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K Vilay:  Now I want to ask about this, the all-dreaded trip to the grocery store or to Target. How do parents cope with or deal with taking their children to the store?

DeAnn Davies:  Well, let’s talk about the toddler now.

K Vilay:  The tantrums.

DeAnn Davies:  If that’s okay.

K Vilay:  Yes.

[Laughter]

DeAnn Davies:  So I think, first and foremost, you want to make sure it’s a good time for your toddler to go to the store. I think that if you are taking your toddler with you, it’s important to know that you need to get what you came for and get out. You can engage your child with activities. They can – a toddler especially can tell you which bread is heavier, and so you’re working on some math skills there and conceptual skills. You can have them pick which banana they would like, or which orange they would like. So you can engage them. But a little bit goes a long way for a toddler. A store is a very overwhelming place for a young child to be.

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They just don’t ignore sounds and stimulation like adults do, or even older children do. They can’t discriminate those things out. So think about this way. They’re taking it all in, and if you didn’t have any filters and you’re taking it all in, you too would become overwhelmed.

The other thing is we put them in a cart or a stroller and we sit them down, and toddlers don’t like to do that. They need to be up and running around and exploring and learning about everything. Sol if they’re challenging you in a store or a restaurant or anywhere in public, understand that they need a lot of time to be able to get around and get into things, because of their drive for learning. It isn’t because they’re misbehaving. They’re not trying to be naughty. The opposite is true. They’re trying to please their parent. And so when we restrict toddlers for too long in a store like Target, we are asking too much of them. They’re not able to do that at that age.

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So make it short, make it quick, and get out of there. And if other people – if you do have an incident and other people are looking at you and you’re stuck in a line, and you just need to get out of the store, just keep this in mind. I’m going to tell you, if I’m next to you, that parenting is hard, and that’s all there is to it. Get through it the best you can and get on your way, and try not to let the judgments of other people bother you. That’s really their issue, not yours.

K Vilay:  So we talked a little earlier about responding to your infant when they cry, and the idea is we’re not spoiling them. We’re actually building up their resiliency, in a way, they’re feeling safe and comfortable in their relationship and the environment that they’re in. Can you talk a little bit more about reading infant cues, and even picking up as you see them sort of on the cusp or the brink of crying or being upset?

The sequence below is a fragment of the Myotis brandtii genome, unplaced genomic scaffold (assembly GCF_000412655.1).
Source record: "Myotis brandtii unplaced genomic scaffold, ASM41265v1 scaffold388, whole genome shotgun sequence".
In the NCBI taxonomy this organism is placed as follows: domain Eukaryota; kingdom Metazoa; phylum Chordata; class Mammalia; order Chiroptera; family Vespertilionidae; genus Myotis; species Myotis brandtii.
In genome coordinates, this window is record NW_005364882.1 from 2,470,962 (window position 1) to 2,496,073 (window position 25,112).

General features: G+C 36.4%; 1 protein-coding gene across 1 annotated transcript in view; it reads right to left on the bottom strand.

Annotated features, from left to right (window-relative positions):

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DeAnn Davies:  Sure. I wish we were video right now, because I could show you. I need a baby for this one. But – so babies, when they get stressed, little infants, when they get stressed, they’ll do things like put their hands to their mouth. They’ll rub their eyes. They will not look at you.

K Vilay:  Oh, they look away.

DeAnn Davies:  They will avoid you. Yes, they’ll look away when they need a break. Those subtle little behaviors that you see that lead up to crying. So if you can pick up on those little behaviors, and mothers and fathers know what those are, when they look at their baby. And I can go in to talk with a new parent within 24 hours after the birth, and I’ll ask them what they know about their baby. They’re already telling me what cues their baby shows them, that they are tried, that they are hungry, that they are stressed, and I’m encouraging them to respond to those cues. So when you see those cues, that’s the time to respond.

[0:23:00]

Because if you wait, then the baby will fuss and then cry, and some babies go from 0 to 60 in 2.5 seconds, and so they don’t do the fuss. They just do the cry.

K Vilay:  Cry.

[Laughter]

DeAnn Davies:  So the quicker you can move in on those cues, so the baby doesn’t have to cry, that is important. But knowing that newborn babies cry a total of two hours a day, and by the time they’re six weeks of age, that crying peaks, in most babies, not just colicky or whatever we call colicky babies, but most babies peak at six weeks, and cry up to three hours a day.

And some babies are inconsolable. You cannot – whatever you do, it does not help. I want parents to realize that’s not your fault. That just is. And it’s not going to be that way forever. So take care of yourselves. Give yourself a little timeout, Mommy, Daddy timeout from the baby. The baby will be fine if you lay the baby in the cradle or crib for a minute or two.